Observing with that Christmas telescope


The holiday season is upon us. Most folks are filled with the joy that rises out of mass consumption, but I am, as usual, feeling a few misgivings. I know that more than a few telescopes and binoculars will be sitting under trees on Dec. 25.

Many of those marvelous optical instruments will sit idle until March as their owners huddle with cold-weather dread inside their houses. Some others will be ill-prepared for the difficulty of finding anything other than a bright planet and, of course, the moon.

Telescope sales outlets may hear the jolly sound of Santa toting up the cash register receipts. All I can hear is the wailing and gnashing of teeth as folks learn to use their new telescopes.

You’ll never feel more like Santa than when you buy a child a telescope for Christmas. You’ll never feel more like the Grinch when you step outside on Christmas night with little Jamey or Jimmy and you hear the plaintive cry, “Find something for me, beloved parental unit.”

Well, parental units, the sky is full of astro-goodies you can see in a small telescope, but you need to forearm yourself with knowledge.

So do yourself a favor. Purchase a good set of star charts for yourself. And I don’t mean the one you have on your smartphone. Don’t get me wrong. Apps can be useful to help you find and learn the constellations, which is a necessary part of learning the sky.

Your smartphone may also help you to find bright planets like Venus and Saturn. However, it will be almost worthless when you’re trying to find the glorious sights that astronerds refer to as “deep sky” objects: star clusters, gaseous nebulae, and distant galaxies.

Another alternative is to buy a computer-controlled telescope and let the telescope do the finding for you. I hate to sound like a parsimonious old fuddy-duddy, but I’d recommend against it.

If all you want is a quick look at the universe, you can do it on the Internet or go to one of the programs sponsored by Perkins Observatory, the Columbus Astronomical Society, or (if you don’t mind driving a couple of hours), the John Glenn Astronomical Park in the Hocking Hills.

Computer-controlled telescopes are expensive and sometimes difficult to use. More importantly, they circumvent the true joy of amateur stargazing — learning the sky and passing that ancient knowledge on to the next generation of stargazers. Jimmy and Jamey will thank you for it.

So, buy your telescope before Christmas, take it outside, and learn to find a few objects.

If that means that you have to wait until next Christmas, so be it. You can spend a fruitful year hanging out with the astronerds and intelligently deciding what telescope is best for your needs.

Of course, there are alternatives to buying a telescope, at least for this Christmas. If you are truly a newbie, waiting a year has distinct advantages. You can spend a pleasant year learning the sky. Start by taking your smartphone out and learning the seasonal constellations as they rise and set. They will act as a roadmap for you as you begin to learn the locations of the most spectacular astronomical objects.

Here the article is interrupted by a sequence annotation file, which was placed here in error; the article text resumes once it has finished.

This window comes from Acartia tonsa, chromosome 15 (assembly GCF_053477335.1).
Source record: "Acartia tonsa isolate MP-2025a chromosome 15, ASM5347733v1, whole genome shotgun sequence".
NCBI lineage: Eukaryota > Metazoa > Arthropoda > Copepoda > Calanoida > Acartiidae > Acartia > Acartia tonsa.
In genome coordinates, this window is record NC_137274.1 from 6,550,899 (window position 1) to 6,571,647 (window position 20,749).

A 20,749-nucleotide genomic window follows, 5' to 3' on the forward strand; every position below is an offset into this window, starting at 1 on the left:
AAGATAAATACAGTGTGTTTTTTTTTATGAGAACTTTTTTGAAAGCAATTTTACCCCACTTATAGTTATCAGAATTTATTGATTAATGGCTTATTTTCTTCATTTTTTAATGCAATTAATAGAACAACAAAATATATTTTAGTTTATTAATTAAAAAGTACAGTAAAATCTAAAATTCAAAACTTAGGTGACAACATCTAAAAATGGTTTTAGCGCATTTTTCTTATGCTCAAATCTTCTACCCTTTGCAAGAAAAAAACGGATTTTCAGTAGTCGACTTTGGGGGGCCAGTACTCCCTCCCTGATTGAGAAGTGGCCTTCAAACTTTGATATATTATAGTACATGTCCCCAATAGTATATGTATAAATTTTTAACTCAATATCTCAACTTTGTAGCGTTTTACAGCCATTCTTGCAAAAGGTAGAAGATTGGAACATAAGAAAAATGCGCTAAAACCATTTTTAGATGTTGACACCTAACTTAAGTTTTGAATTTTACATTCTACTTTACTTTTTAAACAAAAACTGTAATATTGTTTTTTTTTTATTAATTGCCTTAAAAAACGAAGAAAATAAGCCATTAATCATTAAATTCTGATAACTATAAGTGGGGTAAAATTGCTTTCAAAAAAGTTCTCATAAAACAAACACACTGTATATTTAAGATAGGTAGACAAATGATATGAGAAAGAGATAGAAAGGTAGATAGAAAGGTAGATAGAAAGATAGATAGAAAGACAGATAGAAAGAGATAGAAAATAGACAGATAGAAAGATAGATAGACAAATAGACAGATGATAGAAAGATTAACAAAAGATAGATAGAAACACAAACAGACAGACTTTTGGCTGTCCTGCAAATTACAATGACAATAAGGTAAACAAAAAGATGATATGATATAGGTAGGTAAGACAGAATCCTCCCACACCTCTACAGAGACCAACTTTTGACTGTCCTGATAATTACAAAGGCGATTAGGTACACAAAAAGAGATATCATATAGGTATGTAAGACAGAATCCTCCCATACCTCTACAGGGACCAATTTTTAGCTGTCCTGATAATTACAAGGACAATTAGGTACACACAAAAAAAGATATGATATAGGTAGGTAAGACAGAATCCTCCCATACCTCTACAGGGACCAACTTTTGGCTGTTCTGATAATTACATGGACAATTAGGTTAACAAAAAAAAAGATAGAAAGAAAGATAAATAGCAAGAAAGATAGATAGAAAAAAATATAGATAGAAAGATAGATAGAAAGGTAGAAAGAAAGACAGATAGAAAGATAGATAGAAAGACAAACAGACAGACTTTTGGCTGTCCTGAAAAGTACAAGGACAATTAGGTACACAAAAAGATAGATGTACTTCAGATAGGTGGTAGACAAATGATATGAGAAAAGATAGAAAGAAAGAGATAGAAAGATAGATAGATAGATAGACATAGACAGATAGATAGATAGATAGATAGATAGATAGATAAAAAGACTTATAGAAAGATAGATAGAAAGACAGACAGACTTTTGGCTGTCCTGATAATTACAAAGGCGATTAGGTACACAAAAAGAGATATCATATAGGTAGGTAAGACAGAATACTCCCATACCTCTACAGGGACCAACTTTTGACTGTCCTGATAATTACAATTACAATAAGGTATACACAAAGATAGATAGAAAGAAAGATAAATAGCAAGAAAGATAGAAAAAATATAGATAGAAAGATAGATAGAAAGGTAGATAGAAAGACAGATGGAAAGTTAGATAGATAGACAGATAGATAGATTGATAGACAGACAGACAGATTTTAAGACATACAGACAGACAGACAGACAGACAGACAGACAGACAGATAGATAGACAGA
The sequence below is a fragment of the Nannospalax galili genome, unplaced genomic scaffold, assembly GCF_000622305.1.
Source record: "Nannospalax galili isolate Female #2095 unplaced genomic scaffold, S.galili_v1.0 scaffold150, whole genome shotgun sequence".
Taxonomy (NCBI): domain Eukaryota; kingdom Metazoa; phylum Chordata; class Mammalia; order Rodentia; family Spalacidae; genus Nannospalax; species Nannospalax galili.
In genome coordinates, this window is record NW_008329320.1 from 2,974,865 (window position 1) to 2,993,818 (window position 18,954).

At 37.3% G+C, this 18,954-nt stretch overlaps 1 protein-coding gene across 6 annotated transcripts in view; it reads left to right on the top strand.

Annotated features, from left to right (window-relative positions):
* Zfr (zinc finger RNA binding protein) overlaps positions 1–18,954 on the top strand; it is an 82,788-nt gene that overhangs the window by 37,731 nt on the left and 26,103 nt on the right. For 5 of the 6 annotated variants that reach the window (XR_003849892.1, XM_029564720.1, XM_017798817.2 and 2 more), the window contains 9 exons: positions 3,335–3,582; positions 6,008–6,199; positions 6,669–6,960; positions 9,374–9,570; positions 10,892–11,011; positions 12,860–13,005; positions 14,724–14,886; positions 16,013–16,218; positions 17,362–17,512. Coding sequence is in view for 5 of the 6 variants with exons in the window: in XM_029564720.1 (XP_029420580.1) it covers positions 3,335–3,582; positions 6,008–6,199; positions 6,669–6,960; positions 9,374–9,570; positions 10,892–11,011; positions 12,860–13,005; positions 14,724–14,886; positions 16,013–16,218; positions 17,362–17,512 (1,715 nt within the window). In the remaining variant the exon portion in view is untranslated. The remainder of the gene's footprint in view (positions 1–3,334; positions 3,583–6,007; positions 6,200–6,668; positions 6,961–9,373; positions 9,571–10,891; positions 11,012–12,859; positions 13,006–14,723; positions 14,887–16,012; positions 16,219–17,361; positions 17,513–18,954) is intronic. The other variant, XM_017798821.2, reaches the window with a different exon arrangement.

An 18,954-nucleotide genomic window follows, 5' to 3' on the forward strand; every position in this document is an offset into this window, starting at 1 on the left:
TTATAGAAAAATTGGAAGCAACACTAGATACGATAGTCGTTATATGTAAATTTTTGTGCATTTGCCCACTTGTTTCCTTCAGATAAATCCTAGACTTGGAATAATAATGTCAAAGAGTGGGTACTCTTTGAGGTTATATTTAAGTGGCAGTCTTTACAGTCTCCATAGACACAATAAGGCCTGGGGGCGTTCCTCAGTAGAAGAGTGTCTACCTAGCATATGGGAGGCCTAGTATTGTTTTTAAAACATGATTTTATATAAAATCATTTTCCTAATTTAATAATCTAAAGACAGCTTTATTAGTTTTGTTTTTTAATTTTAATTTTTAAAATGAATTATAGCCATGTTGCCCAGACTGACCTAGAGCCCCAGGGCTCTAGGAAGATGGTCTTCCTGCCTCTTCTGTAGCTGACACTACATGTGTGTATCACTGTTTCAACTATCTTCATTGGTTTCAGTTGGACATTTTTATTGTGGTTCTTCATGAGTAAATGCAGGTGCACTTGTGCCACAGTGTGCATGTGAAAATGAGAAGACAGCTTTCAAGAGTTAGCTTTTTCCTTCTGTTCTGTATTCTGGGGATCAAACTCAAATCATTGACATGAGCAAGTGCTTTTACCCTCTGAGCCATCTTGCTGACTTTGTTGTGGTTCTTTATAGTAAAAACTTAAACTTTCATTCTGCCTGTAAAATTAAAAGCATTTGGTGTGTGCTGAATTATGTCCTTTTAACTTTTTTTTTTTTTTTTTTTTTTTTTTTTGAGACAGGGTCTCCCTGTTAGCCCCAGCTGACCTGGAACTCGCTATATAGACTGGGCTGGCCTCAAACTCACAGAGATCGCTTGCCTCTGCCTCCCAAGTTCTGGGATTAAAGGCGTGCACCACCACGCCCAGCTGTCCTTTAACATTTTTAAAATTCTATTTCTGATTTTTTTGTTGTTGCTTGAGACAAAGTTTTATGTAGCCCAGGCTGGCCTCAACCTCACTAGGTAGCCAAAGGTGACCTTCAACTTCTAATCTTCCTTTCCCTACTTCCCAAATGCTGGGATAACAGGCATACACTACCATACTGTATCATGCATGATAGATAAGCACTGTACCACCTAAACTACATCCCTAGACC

Now grab whatever binoculars you have around the house and start observing the brighter objects that are visible in binoculars. Once you learn to find them in your binos, finding them with a telescope will be a snap.

You can see some objects, like Jupiter’s four brightest moons, easily in binoculars. A few objects look best in binoculars, believe it or not. For example, the Pleiades, or Seven Sisters, in Taurus are visible to the unaided eye but are far too large a star grouping to fit into a telescope field. In binos, the little dipper-shaped collection of six or seven stars explodes into dozens of stars.

And how about a family membership to your local astronomy club, the Columbus Astronomical Society? They meet at Perkins Observatory on the second Saturday of the month. If you have bought a telescope, the members will fall over each other attempting to help you learn how to use it. If you haven’t, they will show you their telescopes, explain their ‘scopes capabilities, and you will end up making a more informed purchase for next Christmas.

Also, Perkins Observatory continues to hold its regular Friday night programs under its new director, Don Stevens. On clear nights, some members of the club set up their ‘scopes to let you get a look or twelve. Ask them, and they’ll get out their laser pointers and show you where their target objects are located. I learned the sky in exactly that way. I am happy to say that the helpful attitude of the members hasn’t changed in the 40 years that I have been a member.

Above all, don’t let the cold weather deter you. The universe is filled with wonderful things to see during the cold, dark days of January. Buy a pair of thermal underwear to throw into the box with your telescope purchase, noble gift givers. While you’re at it, clip this column and pin it to the thermals.

If you know how to find a few objects before Christmas, that first foray into the night will be a joy and not an exercise in frozen frustration. Jamey will think you’re an astronerd of the highest order, and you won’t spend most of January wondering why you blew all that money on the %#*& thing.

Next week, I’ll describe a few easy-to-find objects you can observe after Christmas in that new telescope or those old binoculars.


By Tom Burns


Tom Burns is the former director of the Perkins Observatory in Delaware.

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